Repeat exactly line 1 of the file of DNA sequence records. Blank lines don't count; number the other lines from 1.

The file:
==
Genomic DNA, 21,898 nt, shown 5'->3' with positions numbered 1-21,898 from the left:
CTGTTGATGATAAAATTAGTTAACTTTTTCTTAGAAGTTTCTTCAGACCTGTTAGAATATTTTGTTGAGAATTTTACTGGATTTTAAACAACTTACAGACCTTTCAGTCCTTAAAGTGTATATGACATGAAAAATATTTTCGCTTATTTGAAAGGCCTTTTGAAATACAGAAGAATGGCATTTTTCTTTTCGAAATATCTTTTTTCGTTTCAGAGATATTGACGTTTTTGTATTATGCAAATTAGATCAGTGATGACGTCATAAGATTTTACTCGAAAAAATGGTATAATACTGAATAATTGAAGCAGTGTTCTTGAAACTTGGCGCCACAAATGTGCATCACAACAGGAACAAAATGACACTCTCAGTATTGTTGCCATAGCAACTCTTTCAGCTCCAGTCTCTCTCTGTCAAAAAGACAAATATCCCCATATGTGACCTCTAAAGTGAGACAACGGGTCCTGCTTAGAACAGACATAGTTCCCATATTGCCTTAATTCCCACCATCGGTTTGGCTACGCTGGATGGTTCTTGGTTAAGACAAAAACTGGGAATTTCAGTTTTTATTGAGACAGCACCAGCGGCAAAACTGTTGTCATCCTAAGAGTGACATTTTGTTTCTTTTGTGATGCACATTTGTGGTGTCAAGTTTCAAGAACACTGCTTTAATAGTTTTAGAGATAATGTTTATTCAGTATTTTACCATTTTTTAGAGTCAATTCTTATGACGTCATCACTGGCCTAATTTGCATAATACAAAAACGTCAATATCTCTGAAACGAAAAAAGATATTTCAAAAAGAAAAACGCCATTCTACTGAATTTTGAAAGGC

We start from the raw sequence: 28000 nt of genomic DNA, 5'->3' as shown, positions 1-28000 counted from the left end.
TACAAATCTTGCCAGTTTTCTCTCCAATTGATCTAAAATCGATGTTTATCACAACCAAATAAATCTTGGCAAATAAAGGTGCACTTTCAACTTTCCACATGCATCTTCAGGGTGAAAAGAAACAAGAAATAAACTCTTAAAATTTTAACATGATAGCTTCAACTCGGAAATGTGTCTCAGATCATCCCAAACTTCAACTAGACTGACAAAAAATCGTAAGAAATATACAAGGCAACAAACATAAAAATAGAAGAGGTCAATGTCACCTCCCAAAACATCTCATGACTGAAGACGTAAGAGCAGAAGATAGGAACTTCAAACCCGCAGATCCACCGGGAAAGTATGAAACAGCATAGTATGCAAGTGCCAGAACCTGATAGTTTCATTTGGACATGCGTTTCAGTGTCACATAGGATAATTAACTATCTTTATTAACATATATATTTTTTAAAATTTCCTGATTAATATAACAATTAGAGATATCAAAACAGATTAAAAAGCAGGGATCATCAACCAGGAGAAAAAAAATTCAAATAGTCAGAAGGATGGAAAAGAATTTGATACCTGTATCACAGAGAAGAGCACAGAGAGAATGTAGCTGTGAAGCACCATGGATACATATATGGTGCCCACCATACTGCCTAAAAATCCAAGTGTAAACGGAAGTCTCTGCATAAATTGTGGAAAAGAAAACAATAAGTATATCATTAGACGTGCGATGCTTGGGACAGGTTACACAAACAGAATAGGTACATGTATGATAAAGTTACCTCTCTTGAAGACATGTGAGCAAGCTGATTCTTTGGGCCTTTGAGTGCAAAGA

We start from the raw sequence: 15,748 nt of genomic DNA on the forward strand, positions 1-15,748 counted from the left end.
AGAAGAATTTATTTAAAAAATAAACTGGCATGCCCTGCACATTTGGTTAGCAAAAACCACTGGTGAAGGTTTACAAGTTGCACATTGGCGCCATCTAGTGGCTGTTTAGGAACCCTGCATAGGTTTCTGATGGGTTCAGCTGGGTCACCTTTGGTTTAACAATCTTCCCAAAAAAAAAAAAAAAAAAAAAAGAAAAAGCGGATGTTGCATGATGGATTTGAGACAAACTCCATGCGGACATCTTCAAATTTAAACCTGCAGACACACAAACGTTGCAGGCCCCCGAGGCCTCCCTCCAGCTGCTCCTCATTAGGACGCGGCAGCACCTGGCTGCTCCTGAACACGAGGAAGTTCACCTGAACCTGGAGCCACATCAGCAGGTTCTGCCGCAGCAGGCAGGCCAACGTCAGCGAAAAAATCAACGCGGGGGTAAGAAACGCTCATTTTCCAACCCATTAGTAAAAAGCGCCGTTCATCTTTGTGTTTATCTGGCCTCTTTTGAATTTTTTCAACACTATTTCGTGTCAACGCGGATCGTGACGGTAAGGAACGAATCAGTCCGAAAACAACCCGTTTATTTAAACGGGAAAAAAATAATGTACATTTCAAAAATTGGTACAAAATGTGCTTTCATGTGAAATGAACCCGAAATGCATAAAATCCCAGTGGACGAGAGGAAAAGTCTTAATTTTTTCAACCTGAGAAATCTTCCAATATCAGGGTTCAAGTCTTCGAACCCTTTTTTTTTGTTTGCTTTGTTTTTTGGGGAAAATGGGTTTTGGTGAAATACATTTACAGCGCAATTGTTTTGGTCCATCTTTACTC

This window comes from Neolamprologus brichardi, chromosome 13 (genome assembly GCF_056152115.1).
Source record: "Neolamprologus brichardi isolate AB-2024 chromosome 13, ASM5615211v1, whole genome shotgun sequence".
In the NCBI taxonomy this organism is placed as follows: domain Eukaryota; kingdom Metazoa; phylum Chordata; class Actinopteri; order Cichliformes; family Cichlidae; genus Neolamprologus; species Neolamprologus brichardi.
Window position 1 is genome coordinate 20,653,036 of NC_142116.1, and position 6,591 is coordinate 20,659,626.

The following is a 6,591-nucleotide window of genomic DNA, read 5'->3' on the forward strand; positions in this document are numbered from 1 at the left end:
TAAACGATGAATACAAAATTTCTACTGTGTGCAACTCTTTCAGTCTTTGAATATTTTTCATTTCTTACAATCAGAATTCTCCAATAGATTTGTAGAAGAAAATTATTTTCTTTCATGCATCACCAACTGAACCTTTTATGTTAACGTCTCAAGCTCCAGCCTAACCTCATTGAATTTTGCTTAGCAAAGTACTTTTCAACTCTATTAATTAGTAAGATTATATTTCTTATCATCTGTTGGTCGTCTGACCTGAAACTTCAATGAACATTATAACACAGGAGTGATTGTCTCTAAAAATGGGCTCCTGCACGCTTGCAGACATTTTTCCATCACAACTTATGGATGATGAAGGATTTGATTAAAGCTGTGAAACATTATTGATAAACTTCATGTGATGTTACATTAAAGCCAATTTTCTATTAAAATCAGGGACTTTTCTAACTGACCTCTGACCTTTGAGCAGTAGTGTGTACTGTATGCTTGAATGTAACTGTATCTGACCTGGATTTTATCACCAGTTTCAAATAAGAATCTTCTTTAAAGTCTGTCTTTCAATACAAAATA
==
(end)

Genomic DNA, 21,898 nt, shown 5'->3' with positions numbered 1-21,898 from the left: